The Bhutanese Refugee Resettlement Journey Part 2: On-arrival
The Bhutanese Refugee Resettlement Research Programme is following a group of Bhutanese refugees from camps in Nepal through to settlement in New Zealand.
The research involves three phases of data collection. The first phase involved initial interviews with a group in refugee camps in Nepal. The second phase involved follow-up interviews at the end of the resettled refugees’ orientation process at the Mangere Refugee Resettlement Centre (which is the focus of this report), and the third phase involved interviews in the community 18–20 months after the refugees’ arrival in New Zealand.
Since the 1990s, over 100,000 Lhotshampa (Bhutanese of Nepali origin) have been confined to seven refugee camps in south-eastern Nepal after the Government of Bhutan revoked their citizenship and forced them to flee the country. These Nepali Bhutanese spent 18 years in refugee camps, being denied integration into the local Nepal community or their return to Bhutan before the United Nations High Commissioner for Refugees offered third-country resettlement as a solution.
In 2007, New Zealand announced its inclusion of Bhutanese refugees into its annual refugee quota, and in 2008 the first selection mission to the camps in Nepal took place. As part of the second selection mission in October 2008, 33 Bhutanese refugees gave their permission to be interviewed about their pre-resettlement needs, expectations and experiences. The findings from these interviews are presented in The Bhutanese Refugee Resettlement Journey – Part 1: Pre-departure(Department of Labour, 2011a).
The second phase of the research, and the focus of this report, involves a series of shorter follow-up interviews at the end of the Mangere orientation process. The Mangere interviews were designed to provide immediate feedback and information to the Department. These interviews focused on specific aspects of the orientation programme, in particular how it worked, how before and after departure expectations were met, and the refugees’ hopes for their life in New Zealand.
The third and final phase of the research explores the post-settlement experiences of this group of former refugees and examines specific elements of settlement into New Zealand society. The findings from these interviews can be found in The Bhutanese Refugee Resettlement Journey – Part 3: Settlement (Department of Labour, 2011b).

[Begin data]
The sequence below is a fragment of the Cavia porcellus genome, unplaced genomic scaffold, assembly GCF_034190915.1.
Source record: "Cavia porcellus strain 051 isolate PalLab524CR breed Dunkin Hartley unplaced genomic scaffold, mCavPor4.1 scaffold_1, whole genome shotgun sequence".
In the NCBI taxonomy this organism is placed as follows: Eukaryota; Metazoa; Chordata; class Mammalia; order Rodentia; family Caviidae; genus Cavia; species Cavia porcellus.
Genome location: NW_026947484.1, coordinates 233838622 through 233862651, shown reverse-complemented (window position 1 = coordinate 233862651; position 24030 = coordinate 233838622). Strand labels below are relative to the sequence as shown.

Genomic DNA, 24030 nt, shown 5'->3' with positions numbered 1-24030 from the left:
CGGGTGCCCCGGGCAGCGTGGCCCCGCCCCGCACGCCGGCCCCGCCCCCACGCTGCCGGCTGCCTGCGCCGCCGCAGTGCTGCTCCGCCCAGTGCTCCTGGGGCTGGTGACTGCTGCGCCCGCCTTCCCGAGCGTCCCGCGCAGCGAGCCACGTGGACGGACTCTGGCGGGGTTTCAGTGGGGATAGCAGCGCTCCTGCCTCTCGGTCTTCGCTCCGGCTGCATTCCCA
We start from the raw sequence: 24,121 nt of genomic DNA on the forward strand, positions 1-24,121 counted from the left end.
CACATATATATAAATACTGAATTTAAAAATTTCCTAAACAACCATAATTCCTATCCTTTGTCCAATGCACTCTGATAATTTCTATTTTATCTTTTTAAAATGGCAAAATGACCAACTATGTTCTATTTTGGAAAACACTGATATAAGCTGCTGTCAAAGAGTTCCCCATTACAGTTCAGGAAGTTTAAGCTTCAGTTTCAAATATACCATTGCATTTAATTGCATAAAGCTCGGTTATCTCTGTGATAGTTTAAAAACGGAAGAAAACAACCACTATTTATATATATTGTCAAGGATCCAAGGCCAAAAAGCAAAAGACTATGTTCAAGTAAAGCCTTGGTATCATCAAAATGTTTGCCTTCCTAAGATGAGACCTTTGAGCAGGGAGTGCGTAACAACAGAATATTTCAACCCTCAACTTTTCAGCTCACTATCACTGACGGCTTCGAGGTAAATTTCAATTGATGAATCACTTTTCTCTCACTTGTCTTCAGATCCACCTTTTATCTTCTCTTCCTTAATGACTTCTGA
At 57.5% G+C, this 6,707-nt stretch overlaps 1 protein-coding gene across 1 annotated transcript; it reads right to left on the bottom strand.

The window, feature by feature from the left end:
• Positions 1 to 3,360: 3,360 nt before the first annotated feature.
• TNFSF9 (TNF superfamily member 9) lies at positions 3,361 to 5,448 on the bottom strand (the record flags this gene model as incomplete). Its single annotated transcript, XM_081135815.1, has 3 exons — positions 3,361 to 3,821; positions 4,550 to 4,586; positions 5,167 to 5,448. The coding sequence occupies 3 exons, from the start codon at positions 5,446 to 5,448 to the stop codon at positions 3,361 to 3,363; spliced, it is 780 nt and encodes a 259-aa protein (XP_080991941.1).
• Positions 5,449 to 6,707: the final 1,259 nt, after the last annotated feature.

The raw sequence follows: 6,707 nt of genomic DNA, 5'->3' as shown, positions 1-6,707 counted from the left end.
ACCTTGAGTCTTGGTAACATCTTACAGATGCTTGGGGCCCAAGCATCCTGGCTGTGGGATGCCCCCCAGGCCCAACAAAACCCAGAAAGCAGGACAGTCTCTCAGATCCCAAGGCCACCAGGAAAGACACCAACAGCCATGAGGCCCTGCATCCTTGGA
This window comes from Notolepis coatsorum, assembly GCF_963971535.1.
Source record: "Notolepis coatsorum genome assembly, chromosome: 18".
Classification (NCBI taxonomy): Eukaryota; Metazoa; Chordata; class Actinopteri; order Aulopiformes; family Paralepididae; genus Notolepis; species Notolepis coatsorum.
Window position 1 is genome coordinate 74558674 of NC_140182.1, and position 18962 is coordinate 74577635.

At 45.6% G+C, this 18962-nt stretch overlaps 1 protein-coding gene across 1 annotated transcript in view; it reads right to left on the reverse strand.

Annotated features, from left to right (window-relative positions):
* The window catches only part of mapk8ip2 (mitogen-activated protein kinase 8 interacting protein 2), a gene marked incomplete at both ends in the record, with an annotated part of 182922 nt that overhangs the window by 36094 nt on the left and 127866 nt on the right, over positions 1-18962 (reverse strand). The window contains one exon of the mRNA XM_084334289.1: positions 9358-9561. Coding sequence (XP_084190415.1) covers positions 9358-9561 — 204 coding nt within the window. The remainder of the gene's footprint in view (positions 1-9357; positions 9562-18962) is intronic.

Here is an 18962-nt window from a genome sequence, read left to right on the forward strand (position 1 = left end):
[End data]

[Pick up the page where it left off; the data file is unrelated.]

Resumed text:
The study explored specific aspects of New Zealand’s orientation programme with a particular focus on; first impressions of New Zealand, experiences at the Mangere Refugee Resettlement Centre, pre-departure information needs, plans for after the orientation programme and preparedness to live in the community.
Initial impressions of New Zealand for most of those interviewed were positive. The most common first impressions were of:
- the environment and scenery
- the helpfulness of New Zealanders
- the facilities and experiences being better than expected.
Some difficulties however were experienced which were mostly in relation to:
- the different physical environment
- the impact of leaving loved ones behind in camps
- adjusting to a new culture and food.
Mangere Refugee Resettlement Centre
There were many aspects to the orientation programme that were found to be extremely valuable, in particular the English language and information sessions run by the Auckland University of Technology.
Some areas where the orientation could better meet the needs of refugees were also highlighted. The areas were it was felt could be improved were:
- more English language classes
- more information about banking and housing
- fewer disturbances during sessions
- more appropriate food at the centre in terms of taste and preparation.
Pre-Departure information needs
Interviewees consistently commented on the lack of information particularly before departure. This information related to:
- New Zealand generally – what to expect on arrival
- customs processes – what was allowed to brought to New Zealand
- what to bring to New Zealand and baggage allowances
- the journey, including the transit process.
Plans for after the orientation programme
At the time of interviews, most people’s plans for the coming months were to first learn English. Either in conjunction with this, or after this many planned to find study and/or paid work. Another immediate priority on arrival to the community was to enrol children in school and to get to know their new surroundings and community.
Living in the community
Most of those interviewed had no concerns about going out into the community, and felt prepared for this. Those that were concerned said this was due to:
- their limited English
- fears about day to day living and isolation
- uncertainty surrounding the appropriateness of their housing and reliance on daughters
Few interviewees knew much about the city in which they were to be resettled. Some would have liked more information about their local area and where to find things, but thought they would find out what they needed to know when they arrived. Others were anxious about where they were to be resettled, what their house would be like and how to find the services and facilities they would need.